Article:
Tag: #antivaccine

Epidemiological Podcast S0E2: The Weight of the Evidence

On today's podcast, I talk to you about a recent tragedy in our family and how it helped me understand anti-vaccine parents a little more. Not completely, but just enough to realize that there is very little in the way of a debate that one can have with them. See, When people who don't believe that vaccines save lives tell you that there is no evidence that vaccines are safe, they're either misinformed or lying. On the flip side, when they tell you that there is evidence that vaccines cause autism, they're either misinformed or lying again. There is plenty of evidence for both arguments out there, but only one set of "studies" pass the biological plausibility test (not to say anything about ethics). However, because an injury (perceived or real) to a child triggers such a deep-seeded, primal reaction, it's hard to be logical or reasonable. When parents see autism as death (when it's not), their search for answers becomes chaotic and full of inferences that are misguided. Anti-vaccine people looking to make a buck take advantage of that, and then we're off to the races on trying to stop further harm, encourage critical thinking, and have an actual debate based on facts. In about 33 minutes, I tell you about the different kinds of studies out there, and I explain to you why we cannot do a vaccinated vs. unvaccinated study like the antivaxxers want, but we've done plenty of vaccinated vs. unvaccinated studies in an ethical and scientific way.

Non-Biostatistician, Non-Epidemiologist Tries to Complain About Biostats and Epi

Don't you love it when people who don't know better think that they know better, and then they end up making fools of themselves? There is a particularly interesting anti-vaccine man by the name of Brian S. Hooker. He has a doctorate in biochemical engineering, according to his Wikipedia page. Maybe you remember BS Hooker ...

Face It, You Think You Know Better Than Me

There's this person, we'll call her "Ginny,"* who is an ardently anti-vaccine. She has multiple blogs, multiple social media accounts, participates in protests (traveling far and wide, money for the family be damned), and even thinks she leads a political party. Ginny has no medical or scientific training, per se. The closest she's gotten is ...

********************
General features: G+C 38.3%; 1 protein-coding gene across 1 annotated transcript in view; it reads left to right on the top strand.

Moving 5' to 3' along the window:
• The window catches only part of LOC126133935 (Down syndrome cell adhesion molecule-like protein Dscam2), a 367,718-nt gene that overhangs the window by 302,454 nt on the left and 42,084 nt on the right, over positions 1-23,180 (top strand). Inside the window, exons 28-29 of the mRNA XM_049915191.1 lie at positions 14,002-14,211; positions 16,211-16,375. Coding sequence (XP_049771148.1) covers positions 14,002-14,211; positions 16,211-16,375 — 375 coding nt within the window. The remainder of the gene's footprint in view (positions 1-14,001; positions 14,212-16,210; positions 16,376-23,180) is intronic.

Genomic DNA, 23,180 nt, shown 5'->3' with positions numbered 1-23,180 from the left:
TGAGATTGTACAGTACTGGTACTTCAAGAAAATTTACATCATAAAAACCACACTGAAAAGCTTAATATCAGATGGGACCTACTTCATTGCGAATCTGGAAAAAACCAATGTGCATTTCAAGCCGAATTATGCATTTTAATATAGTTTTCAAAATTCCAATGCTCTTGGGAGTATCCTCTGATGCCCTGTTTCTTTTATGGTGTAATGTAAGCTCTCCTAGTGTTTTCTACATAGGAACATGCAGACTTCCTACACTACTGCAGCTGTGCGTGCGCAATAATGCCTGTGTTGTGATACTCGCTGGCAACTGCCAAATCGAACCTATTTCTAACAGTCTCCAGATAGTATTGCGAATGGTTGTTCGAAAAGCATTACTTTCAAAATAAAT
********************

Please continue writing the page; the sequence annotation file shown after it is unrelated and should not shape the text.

Thimerosal Is a Salt, and It’s Pretty Safe

I completely understand why chemicals are scary. From the time that we're kids, we're told that there are poisons out there, and that those poisons are chemicals. They usually have really complex-sounding names, names we don't use everyday. So I also understand when people are skeptical of chemicals included or added in food. Remember the ...

Antivaxxers Trumping CDC

I've always been impressed by the cognitive dissonance exhibited by many in the anti-vaccine community. But it wasn't until this election cycle thatI comes to understand exactly what they're doing and why they're doing it. When I see Donald Trump, a sweat stain that just wont come off your favorite country, tell a lie and ...

The Rorschach Test of anti-vaccine beliefs

You have probably heard by now about a documentary spliced together by known anti-vaccine fraud Andrew Wakefield. I write that it was "spliced together" because so much of it is non-linear. There's no introduction, thesis statement, and supporting facts. It's all a hodge podge of talking heads, testimonials, spliced sampling of a recorded conversation of ...

The fear a 12 year old Mexican can raise

I think I've told you this before once or twice, but let me just repeat the story again. When I was a kid, I was always interested in all things having to do with science and technology. Dad was a car mechanic, his two brothers fixed televisions and radios. They learned their respective trades through ...

Another day, another bad anti-vaccine study

Let's say that you think food A caused disease B. To test your theory, you get cases of people who got B and controls of people who did not get B. Then you compare the odds of exposure to A. The ratio between the odds is called the odds ratio, and anything significantly different from ...

That pesky English language

My grandmother told me a story about her and my grandfather that made me laugh. There is a word in Spanish that used to be a slur but has changed a bit. The word is "güey", a derivation of the word "buey" (bull). It used to be used to call someone stupid or a dimwit. ...

Anti-Vaccine Facebook group gets hijacked, and it was beautiful! (Updated)

UPDATED 9/10/15: It seems that the anti-vaccine crowd has heard of this blog post and are now all up in a roar about it. They're going as far as doxxing me on Facebook: Sigh. Will they ever learn? ********* Unlike some of my colleagues, I'm not much for theatricality and deception. (Though I've heard that ...